Albert C. Burrage Home


Redlands Area Historical Society

Albert Cameron Burrage Home

1205 W. Crescent Avenue


Albert Cameron Burrage built the most magnificent Spanish Mission Revival residence in Southern California.   Architectural plans were drawn by Charles Brigham of Boston, but Charles C. Coveney was the on site architect and contract manager in 1900.  Burrage purchased the 17.57 acres by telegram, while traveling through New Mexico for the sum of $17,500 from the Redlands Orange Grove and Water Company.

Isaac Ford, surveyor and engineer, completed the topographical survey and designed the irrigation plan, 250,000 gallon reservoir, domestic reservoir, and eight terraces on the property.  Lynn & Lewis, building contractors, began with 40 men and 18 teams involved in excavating the basement, laying the foundations, and hauling materials in October of 1900.  Redlanders stood in awe peering from the downtown at the massive undertaking on Redlands Heights.

The Redlands Daily Facts reporter described “the style is Mission, of that of Christian, Spain, lacking the exterior ornamentation which characterizes the Moorish.  It is 136 feet by 126 feet.  It will be constructed of brick, covered in cement plaster on the exterior, colored white and having red Spanish tile.  All sides to have a nine-foot veranda that is 685 feet in length.    The design of the building forms the letter H.  Seven bedrooms with bathrooms for the family will be in the west wing; the circular dining room, library, living room, kitchen, and laundry will be in the east wing.   The central portion of the first floor will be occupied by a hall designed in the Pompeiian style, with colonnades surrounding a fountain, with a skylight above, and the walls to be covered with rural decorations.  There will be four guest chambers with bathrooms in the central portion of the second story.  Two towers for observation purposes occupy the center of the main front. Completion was planned for January 1, 1901 and ready for occupancy.  The stable is also Mission style with accommodations for half a dozen horses, a coach house and other rooms.  A large natatorium 48 x 28 feet, tennis courts, lily ponds, croquet grounds, polo field, and a main terrace surrounding the home were part of the landscape plan.”

Franz P. Hosp, Riverside landscape architect and nurseryman, was hired to plant the grounds.  He planted Canary Island palms along West Crescent and more leading to the decorative 100 step entrance.  Floral arrangements followed designs Hosp had completed in Canon Crest Park and Prospect Park.   An ashlar-cut rock wall with a crenellated castle crest was built for $12,000 fronting the entire estate.

While the firm of Lynn & Lewis won the largest part of the construction project; many Redlands contractors were employed in the $84,770 home.  Woodill & Hulse Electric Co. of Redlands did the electrical work with 21 miles of wiring for $10,000.    Plumve & Jay of Los Angeles were awarded the plumbing contract.  J. F. Dostal Co. installed both the coal furnace and gas furnace heaters.  Some 135 men worked on the home in the final month with 50 carpenters.  Brocatello marble flooring is used in the reception hall.  Mexican mahogany adorns the dining room.  The billiard room is finished with quarter-sawed oak.  The mantel is the same material, richly carved.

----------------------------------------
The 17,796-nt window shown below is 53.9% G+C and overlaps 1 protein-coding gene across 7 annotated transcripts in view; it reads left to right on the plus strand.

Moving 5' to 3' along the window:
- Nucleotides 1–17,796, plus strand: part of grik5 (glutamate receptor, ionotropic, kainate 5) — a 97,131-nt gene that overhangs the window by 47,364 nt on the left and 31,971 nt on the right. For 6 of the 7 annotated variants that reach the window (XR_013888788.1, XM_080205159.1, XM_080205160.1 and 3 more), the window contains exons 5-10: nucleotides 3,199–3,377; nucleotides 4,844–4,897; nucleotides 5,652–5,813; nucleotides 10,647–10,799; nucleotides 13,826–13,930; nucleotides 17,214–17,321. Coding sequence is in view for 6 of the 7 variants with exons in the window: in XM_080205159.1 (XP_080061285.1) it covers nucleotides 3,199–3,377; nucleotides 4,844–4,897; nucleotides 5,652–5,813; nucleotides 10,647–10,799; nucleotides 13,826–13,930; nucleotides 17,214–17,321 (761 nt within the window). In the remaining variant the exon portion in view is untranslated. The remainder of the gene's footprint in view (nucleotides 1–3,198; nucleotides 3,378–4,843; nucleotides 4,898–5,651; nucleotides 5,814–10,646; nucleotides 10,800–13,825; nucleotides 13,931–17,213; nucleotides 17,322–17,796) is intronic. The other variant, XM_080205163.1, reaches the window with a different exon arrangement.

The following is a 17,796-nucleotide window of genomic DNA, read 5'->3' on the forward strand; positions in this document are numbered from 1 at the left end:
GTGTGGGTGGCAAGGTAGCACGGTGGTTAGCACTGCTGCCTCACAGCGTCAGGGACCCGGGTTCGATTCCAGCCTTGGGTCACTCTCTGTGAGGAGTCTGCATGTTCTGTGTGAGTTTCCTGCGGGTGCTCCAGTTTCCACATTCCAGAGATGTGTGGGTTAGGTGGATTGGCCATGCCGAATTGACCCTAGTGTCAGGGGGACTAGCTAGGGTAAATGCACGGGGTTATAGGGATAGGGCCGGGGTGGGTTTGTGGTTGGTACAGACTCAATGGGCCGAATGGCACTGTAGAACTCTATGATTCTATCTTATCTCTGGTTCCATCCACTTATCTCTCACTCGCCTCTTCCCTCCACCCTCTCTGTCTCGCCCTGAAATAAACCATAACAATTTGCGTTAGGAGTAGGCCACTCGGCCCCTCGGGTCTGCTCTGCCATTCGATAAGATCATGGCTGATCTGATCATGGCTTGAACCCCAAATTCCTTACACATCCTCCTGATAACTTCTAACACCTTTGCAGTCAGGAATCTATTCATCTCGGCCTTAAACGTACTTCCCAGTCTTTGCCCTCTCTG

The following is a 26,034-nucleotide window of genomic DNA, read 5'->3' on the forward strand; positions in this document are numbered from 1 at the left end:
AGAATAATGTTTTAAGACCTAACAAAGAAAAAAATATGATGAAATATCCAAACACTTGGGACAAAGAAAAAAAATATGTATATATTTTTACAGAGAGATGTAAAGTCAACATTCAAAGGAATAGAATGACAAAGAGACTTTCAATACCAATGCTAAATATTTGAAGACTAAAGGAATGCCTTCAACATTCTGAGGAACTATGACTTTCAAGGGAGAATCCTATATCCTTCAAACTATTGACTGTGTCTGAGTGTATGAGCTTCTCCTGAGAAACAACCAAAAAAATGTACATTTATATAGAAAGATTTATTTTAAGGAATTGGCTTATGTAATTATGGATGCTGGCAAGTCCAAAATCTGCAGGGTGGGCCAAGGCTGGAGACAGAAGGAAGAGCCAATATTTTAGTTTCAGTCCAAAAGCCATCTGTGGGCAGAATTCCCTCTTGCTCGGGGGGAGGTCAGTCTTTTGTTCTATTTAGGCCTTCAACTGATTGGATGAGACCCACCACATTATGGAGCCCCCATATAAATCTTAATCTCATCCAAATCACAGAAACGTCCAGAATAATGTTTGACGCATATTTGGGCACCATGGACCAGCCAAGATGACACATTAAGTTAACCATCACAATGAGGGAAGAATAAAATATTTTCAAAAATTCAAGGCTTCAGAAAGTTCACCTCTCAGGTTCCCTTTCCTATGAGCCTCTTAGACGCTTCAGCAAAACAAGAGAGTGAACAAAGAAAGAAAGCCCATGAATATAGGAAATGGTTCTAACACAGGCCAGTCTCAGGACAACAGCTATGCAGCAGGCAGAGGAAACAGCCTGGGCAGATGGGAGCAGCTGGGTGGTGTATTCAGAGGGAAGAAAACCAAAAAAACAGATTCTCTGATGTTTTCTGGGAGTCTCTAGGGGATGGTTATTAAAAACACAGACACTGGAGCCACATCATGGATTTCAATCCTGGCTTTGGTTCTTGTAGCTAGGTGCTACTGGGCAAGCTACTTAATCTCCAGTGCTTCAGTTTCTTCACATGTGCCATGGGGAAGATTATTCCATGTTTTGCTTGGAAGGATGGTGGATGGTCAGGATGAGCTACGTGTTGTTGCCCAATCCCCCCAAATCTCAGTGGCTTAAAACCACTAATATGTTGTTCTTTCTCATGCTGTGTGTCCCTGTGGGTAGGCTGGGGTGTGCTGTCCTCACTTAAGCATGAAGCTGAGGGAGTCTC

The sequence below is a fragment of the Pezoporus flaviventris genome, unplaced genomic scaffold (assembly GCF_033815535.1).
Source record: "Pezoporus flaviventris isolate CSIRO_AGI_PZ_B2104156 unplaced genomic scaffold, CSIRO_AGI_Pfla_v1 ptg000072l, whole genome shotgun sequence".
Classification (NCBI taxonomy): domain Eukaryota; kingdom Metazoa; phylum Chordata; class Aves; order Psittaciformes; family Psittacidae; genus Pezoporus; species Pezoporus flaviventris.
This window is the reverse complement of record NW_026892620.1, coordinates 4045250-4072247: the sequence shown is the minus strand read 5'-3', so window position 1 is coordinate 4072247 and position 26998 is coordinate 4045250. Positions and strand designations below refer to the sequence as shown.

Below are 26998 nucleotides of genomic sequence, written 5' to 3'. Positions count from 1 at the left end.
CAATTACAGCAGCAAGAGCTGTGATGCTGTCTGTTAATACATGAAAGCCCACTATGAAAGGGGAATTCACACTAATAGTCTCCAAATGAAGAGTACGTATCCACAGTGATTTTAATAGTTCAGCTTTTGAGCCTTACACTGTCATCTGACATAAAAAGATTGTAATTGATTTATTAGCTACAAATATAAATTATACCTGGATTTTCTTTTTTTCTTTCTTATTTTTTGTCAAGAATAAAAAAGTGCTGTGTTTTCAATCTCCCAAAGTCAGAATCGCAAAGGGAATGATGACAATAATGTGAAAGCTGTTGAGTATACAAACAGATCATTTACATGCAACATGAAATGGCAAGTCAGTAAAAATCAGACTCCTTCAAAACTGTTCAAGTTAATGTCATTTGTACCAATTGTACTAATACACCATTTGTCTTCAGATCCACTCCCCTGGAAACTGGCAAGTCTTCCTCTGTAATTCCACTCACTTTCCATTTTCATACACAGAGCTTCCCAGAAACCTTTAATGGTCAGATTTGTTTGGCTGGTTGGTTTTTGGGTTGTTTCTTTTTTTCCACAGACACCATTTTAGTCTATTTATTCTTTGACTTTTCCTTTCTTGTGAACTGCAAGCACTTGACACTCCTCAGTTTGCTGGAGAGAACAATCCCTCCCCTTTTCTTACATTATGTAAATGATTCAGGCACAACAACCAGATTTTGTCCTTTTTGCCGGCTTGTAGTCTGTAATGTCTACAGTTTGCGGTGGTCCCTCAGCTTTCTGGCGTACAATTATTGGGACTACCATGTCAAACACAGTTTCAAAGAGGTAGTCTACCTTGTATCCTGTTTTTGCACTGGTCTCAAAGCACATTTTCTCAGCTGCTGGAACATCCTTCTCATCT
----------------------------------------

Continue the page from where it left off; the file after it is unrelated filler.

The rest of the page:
Wicker furniture arrived the week before the Burrage family.  The upholstering was dark red silk plush.  The fountain was exhumed in Italy and is one piece estimated to be 300-400 years old.  The bedrooms of Burrage, three sons and daughter, are finished in white cedar.  The bedroom of Mrs. Burrage’s mother is painted dead white.  The many halls are finished in white cedar and the walls covered with dark green buckram.  Guest chambers are finished in white cedar and servants’ rooms in yellow pine.

The Burrage family arrived February 16, 1901 in their private Pullman car from Boston.  Transfer company wagons, their carriage pulled by four milk-white matched horses and throngs of the curious met them at the station.  Within the year Mrs. Burrage wrote a $20,000 check for the new Episcopal Church on Fern.  Mr. Burrage sent a check to Smiley Library and money to build the University Club on Cajon and Fern.

Albert Burrage grew up in Napa, California.   He became a struggling lawyer in 1885.  Burrage discovered that the Brookline Gas Company could deliver and sell gas products to the city of Boston.  He was rewarded liberally for this business discovery.  Brookline made him a director and he skillfully became the director of six other gas companies in Massachusetts.  Eventually John D. Rockefeller extended a directorship to Burrage in the Standard Oil Company.  Burrage became interested in the process for metallurgy and especially for sifting low-grade ore for copper.   His curiosity with copper ventures reaped millions.

Burrage sold the home and property in 1924 to Edgar G. Pratt for $100,000.  Plans for a Monte Vista Tourist Hotel Project were announced steadily throughout the 1920’s.  Arthur Gregory owned the mansion in 1931 and allowed Missionary Sisters to move into the vacant home.  Gregory sold to Bishop John F. Knoll the entire home for $15,000 in 1940.  The Victory Noll Sisters remained until 1974 calling the home the “Queen of the Missions.”

Owners followed in quick succession from 1974.  Dr. Cyril D. Baine, William Matteson, Jim and Maribeth Lotito & Jim Graus, Jim and Sharon Fishback, Russell and Tammy Sehuelt, The Rock Church, and now, Tim Rochford.

Tim Rochford formed the Rochford Foundation and has done much to restore the mansion and grounds to their original glory days.  Preserving the heritage of the estate along with serving local children is certainly in keeping with the philanthropy values of Redlands.  It is with great pleasure that the Redlands Area Historical Society presents this 2010 Heritage Home Award.

Researched by – Tom Atchley